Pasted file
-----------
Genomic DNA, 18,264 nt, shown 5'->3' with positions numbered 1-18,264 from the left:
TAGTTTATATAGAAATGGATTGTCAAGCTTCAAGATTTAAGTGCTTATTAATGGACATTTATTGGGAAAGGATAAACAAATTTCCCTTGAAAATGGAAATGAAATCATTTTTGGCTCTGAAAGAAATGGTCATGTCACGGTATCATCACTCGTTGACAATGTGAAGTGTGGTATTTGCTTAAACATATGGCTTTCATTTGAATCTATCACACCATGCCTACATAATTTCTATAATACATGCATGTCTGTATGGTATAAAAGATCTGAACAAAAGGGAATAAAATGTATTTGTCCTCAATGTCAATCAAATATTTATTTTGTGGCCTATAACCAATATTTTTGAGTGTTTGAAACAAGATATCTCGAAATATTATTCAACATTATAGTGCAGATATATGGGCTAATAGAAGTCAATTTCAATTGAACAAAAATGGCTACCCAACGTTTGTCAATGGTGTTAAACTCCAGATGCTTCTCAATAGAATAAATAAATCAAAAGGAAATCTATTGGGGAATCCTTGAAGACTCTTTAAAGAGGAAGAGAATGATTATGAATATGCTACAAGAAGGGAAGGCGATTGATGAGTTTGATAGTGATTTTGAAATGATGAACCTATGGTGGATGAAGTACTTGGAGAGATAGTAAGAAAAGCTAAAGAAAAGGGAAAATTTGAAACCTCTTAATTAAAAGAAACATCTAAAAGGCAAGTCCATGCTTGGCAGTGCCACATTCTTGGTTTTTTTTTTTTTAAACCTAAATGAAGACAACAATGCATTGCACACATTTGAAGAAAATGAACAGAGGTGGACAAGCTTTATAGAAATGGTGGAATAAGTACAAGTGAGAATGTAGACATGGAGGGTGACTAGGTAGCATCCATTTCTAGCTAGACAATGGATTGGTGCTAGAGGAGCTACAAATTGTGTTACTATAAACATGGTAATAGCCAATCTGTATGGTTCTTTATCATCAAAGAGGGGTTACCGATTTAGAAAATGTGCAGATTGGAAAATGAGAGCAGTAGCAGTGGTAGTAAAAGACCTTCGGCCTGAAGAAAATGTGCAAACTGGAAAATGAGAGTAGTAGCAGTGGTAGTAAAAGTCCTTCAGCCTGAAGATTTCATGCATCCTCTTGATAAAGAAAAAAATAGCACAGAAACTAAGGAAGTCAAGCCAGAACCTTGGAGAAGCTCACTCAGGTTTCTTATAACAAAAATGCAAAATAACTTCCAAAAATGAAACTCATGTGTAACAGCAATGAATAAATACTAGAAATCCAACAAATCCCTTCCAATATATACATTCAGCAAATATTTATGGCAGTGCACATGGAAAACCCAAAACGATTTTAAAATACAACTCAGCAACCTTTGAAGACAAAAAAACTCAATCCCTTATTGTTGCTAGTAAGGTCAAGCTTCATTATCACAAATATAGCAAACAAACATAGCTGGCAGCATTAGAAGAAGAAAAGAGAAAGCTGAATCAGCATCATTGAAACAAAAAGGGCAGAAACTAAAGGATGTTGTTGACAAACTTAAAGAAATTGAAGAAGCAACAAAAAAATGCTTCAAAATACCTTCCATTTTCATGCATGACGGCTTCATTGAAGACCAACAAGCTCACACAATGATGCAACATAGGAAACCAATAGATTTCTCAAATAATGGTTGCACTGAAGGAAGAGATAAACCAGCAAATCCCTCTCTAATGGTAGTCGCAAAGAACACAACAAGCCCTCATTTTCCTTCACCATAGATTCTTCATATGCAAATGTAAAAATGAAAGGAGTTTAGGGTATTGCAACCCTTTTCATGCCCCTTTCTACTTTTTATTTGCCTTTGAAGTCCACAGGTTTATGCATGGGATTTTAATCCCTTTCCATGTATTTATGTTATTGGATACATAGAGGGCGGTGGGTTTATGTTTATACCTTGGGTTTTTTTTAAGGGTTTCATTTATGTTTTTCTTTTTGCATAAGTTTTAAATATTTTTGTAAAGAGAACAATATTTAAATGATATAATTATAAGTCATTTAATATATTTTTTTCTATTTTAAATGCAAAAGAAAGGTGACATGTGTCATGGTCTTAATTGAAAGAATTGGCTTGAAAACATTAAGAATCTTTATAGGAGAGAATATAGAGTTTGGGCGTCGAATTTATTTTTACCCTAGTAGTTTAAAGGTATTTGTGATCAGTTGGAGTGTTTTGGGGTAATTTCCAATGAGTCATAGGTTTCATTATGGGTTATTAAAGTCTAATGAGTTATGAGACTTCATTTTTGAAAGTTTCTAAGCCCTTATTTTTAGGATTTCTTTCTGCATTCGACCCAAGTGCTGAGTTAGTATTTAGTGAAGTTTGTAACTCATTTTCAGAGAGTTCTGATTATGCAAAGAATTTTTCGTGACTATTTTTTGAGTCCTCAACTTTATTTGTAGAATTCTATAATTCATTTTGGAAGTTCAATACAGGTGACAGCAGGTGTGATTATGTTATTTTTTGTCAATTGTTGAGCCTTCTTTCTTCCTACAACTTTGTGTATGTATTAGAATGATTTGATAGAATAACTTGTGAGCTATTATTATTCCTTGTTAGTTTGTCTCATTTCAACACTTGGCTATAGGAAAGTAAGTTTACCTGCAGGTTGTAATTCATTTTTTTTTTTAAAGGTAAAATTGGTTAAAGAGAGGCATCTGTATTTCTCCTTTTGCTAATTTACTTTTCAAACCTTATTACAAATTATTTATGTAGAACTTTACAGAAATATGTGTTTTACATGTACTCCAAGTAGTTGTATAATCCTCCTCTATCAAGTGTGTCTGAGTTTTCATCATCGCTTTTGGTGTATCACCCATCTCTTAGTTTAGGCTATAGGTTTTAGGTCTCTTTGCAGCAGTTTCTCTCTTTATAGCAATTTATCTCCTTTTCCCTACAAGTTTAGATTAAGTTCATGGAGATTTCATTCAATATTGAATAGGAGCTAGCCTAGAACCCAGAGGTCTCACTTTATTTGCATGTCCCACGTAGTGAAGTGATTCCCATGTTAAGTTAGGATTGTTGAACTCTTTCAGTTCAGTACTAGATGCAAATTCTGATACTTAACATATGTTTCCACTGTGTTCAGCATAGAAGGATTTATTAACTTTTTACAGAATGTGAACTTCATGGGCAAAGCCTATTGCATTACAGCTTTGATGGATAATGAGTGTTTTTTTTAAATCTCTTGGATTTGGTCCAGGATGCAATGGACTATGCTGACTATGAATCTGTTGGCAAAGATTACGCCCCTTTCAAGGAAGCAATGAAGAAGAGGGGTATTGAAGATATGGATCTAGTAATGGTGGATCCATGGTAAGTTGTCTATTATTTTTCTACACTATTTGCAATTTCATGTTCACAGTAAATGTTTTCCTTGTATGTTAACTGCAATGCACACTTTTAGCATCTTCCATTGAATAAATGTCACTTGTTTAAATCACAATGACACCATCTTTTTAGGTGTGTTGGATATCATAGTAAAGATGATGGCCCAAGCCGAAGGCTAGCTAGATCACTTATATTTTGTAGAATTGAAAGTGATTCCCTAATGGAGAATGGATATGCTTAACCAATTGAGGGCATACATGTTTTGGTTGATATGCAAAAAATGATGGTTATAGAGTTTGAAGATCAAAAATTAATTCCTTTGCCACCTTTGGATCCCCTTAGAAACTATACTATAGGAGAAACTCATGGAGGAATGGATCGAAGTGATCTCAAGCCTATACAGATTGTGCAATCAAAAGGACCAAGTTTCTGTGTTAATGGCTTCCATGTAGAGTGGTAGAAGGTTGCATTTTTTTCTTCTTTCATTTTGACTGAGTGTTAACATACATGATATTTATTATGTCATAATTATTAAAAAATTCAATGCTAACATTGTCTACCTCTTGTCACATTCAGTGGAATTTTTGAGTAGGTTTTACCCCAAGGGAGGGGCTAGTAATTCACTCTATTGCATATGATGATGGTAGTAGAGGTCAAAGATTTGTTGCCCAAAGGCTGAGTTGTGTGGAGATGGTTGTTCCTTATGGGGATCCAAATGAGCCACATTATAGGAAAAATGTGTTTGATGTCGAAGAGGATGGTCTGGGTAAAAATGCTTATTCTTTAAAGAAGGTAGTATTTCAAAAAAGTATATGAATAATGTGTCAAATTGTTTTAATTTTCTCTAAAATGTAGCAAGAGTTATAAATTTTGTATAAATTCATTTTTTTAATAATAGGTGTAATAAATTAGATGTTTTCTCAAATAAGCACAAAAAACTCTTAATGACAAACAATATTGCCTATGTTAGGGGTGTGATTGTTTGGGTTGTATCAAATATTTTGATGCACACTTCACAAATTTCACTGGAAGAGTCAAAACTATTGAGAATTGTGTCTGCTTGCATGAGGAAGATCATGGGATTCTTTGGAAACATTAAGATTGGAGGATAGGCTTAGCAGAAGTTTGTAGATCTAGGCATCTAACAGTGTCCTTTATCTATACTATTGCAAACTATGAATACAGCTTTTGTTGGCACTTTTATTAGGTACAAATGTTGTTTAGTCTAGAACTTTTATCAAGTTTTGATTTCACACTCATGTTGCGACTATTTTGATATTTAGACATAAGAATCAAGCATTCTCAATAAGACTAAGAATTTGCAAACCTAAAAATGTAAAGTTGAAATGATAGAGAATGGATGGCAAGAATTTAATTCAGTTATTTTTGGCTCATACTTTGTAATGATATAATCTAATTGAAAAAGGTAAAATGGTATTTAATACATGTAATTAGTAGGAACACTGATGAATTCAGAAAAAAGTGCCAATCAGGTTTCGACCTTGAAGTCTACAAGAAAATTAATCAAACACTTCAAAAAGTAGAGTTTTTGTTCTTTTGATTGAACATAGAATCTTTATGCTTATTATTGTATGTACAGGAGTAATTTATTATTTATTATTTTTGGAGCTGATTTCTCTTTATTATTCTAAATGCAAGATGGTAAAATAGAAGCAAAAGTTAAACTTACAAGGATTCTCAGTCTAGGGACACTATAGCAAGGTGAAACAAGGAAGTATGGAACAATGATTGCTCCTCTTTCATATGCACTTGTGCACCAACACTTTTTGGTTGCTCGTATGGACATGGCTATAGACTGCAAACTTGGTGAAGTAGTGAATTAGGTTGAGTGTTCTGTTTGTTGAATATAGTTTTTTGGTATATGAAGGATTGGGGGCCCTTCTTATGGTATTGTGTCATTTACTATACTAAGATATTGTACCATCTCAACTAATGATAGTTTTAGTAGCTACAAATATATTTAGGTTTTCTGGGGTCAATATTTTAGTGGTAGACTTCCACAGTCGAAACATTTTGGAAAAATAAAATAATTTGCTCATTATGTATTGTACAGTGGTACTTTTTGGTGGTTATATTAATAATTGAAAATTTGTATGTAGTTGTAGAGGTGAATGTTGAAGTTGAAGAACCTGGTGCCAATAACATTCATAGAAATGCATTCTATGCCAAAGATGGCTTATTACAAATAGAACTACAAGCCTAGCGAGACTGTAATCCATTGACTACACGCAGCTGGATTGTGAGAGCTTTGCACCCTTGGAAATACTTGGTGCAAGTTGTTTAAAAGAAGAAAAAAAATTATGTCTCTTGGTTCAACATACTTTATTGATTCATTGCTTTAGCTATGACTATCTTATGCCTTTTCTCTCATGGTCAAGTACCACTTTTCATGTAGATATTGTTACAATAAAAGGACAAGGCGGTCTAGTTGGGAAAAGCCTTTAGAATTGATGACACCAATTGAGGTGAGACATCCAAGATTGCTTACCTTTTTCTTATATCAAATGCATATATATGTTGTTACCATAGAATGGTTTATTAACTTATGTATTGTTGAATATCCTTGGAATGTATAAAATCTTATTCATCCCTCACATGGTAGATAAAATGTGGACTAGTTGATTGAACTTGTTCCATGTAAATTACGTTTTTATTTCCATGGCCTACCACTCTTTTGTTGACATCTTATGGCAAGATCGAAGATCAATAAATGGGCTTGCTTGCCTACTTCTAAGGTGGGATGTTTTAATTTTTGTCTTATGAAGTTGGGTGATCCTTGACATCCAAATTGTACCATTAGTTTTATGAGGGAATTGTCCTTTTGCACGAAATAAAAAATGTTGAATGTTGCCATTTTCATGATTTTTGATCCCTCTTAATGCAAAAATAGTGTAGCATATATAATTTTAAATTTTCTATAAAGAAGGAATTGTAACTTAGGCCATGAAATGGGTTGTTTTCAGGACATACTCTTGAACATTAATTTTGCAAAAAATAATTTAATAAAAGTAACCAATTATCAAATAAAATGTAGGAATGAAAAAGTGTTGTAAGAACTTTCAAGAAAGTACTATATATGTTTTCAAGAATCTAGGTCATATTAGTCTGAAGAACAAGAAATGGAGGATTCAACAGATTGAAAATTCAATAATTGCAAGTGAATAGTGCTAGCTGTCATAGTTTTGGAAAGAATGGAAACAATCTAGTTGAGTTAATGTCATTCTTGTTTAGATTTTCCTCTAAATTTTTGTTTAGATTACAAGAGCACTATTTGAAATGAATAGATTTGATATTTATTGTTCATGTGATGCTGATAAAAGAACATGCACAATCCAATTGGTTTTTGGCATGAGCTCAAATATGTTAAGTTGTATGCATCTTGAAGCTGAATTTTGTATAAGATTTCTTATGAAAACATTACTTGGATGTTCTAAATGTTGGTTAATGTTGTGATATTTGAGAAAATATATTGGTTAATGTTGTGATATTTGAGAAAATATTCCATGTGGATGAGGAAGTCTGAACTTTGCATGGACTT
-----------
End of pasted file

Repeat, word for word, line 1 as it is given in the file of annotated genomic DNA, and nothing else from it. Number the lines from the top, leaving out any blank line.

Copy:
Genomic DNA, 18,264 nt, shown 5'->3' with positions numbered 1-18,264 from the left: